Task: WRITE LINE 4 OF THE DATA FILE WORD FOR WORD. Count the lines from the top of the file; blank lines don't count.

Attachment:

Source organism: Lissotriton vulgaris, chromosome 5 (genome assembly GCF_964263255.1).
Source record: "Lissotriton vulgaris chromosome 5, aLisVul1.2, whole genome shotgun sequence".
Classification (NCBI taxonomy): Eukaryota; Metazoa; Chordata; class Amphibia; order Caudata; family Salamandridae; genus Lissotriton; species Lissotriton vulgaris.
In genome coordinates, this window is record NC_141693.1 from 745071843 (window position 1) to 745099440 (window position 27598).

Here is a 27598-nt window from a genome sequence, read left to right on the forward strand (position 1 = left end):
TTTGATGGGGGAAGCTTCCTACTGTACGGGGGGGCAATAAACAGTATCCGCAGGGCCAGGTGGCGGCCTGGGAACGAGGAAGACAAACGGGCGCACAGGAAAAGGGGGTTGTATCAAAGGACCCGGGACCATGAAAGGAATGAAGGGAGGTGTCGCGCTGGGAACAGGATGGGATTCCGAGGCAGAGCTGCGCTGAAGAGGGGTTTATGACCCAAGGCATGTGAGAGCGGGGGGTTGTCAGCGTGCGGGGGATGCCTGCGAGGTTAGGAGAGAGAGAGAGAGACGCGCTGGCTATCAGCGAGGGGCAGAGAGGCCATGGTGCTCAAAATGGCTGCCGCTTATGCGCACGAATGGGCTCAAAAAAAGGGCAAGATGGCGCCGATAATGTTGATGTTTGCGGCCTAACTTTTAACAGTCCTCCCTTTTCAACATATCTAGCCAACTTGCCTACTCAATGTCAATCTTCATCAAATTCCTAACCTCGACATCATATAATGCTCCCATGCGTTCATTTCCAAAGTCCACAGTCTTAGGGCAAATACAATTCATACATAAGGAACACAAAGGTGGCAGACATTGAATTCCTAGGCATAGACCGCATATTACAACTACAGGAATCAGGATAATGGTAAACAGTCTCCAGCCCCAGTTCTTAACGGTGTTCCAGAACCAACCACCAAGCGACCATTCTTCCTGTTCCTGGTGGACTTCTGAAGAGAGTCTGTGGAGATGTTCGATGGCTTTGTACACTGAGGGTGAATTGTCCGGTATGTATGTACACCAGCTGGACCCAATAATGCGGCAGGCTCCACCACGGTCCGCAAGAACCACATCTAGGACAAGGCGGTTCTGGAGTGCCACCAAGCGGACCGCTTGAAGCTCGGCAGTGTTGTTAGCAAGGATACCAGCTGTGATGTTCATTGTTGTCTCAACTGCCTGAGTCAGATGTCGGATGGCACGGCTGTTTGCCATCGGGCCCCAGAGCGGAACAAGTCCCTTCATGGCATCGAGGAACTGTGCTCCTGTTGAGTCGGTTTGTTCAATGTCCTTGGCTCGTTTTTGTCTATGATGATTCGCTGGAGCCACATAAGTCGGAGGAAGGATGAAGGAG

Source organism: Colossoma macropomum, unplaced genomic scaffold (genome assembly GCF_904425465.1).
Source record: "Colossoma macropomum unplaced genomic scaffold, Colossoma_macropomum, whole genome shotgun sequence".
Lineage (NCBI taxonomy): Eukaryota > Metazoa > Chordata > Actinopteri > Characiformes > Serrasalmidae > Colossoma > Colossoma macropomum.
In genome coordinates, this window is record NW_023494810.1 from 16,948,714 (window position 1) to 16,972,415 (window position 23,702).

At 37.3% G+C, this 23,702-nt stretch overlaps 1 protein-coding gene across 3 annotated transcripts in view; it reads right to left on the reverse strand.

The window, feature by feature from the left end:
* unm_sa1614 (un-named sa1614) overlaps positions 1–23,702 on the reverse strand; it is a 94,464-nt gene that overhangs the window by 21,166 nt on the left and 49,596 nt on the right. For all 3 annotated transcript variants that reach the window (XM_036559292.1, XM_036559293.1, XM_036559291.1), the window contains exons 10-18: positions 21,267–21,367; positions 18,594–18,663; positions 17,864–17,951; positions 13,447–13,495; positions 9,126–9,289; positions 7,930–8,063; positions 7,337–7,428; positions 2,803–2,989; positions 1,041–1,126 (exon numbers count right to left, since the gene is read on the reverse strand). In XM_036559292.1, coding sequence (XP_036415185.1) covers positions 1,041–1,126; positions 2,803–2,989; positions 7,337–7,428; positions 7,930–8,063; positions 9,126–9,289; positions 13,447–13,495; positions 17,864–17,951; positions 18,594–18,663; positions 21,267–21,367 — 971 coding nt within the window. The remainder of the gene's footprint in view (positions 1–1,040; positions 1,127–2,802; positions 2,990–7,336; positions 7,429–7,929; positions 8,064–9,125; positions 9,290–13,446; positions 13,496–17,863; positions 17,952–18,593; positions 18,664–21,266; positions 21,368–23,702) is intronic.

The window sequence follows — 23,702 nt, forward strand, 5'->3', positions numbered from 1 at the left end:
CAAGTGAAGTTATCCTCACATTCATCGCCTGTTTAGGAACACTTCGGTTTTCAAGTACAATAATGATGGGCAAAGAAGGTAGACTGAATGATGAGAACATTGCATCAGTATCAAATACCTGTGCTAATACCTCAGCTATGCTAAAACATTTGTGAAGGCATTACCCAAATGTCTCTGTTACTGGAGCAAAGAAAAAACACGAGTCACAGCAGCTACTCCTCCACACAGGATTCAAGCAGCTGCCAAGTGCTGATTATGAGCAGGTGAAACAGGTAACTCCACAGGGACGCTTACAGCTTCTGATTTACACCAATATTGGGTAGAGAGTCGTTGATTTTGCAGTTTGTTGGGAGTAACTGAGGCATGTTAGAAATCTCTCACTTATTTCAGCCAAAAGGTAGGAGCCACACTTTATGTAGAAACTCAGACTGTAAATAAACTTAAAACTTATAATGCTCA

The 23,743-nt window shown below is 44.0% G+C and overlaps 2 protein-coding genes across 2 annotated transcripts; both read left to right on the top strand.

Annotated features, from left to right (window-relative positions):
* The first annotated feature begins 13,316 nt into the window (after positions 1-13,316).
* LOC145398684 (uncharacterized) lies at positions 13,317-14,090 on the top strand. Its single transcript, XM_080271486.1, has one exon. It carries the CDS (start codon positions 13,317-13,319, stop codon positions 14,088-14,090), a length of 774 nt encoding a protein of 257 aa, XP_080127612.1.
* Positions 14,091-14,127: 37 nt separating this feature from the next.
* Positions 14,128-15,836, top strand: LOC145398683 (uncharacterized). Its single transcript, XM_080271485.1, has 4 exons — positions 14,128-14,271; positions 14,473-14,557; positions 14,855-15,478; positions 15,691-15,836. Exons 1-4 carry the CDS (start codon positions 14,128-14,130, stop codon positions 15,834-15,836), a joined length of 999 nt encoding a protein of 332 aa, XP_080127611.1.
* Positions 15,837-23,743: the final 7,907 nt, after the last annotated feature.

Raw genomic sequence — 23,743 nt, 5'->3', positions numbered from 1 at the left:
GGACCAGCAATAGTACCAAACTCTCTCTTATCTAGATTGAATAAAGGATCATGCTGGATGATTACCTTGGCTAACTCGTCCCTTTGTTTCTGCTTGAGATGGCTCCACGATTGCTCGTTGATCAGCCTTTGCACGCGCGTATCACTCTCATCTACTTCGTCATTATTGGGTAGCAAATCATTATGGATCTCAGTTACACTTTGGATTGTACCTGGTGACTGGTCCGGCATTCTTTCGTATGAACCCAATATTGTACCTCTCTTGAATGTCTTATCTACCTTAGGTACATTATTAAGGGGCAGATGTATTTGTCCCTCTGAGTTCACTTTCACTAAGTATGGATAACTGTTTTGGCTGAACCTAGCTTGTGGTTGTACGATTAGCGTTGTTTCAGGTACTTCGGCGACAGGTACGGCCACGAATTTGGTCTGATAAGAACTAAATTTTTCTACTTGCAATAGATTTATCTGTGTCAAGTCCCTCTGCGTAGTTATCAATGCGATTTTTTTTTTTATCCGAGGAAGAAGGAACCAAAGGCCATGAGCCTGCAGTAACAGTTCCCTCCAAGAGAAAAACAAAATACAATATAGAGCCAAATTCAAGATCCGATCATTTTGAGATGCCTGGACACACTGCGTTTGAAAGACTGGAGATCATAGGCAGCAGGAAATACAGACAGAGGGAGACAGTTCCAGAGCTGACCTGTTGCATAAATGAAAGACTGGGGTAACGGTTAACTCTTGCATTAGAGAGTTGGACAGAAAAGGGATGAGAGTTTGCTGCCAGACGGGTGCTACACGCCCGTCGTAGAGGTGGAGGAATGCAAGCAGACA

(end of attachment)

In genome coordinates, this window is record NC_141693.1 from 745071843 (window position 1) to 745099440 (window position 27598).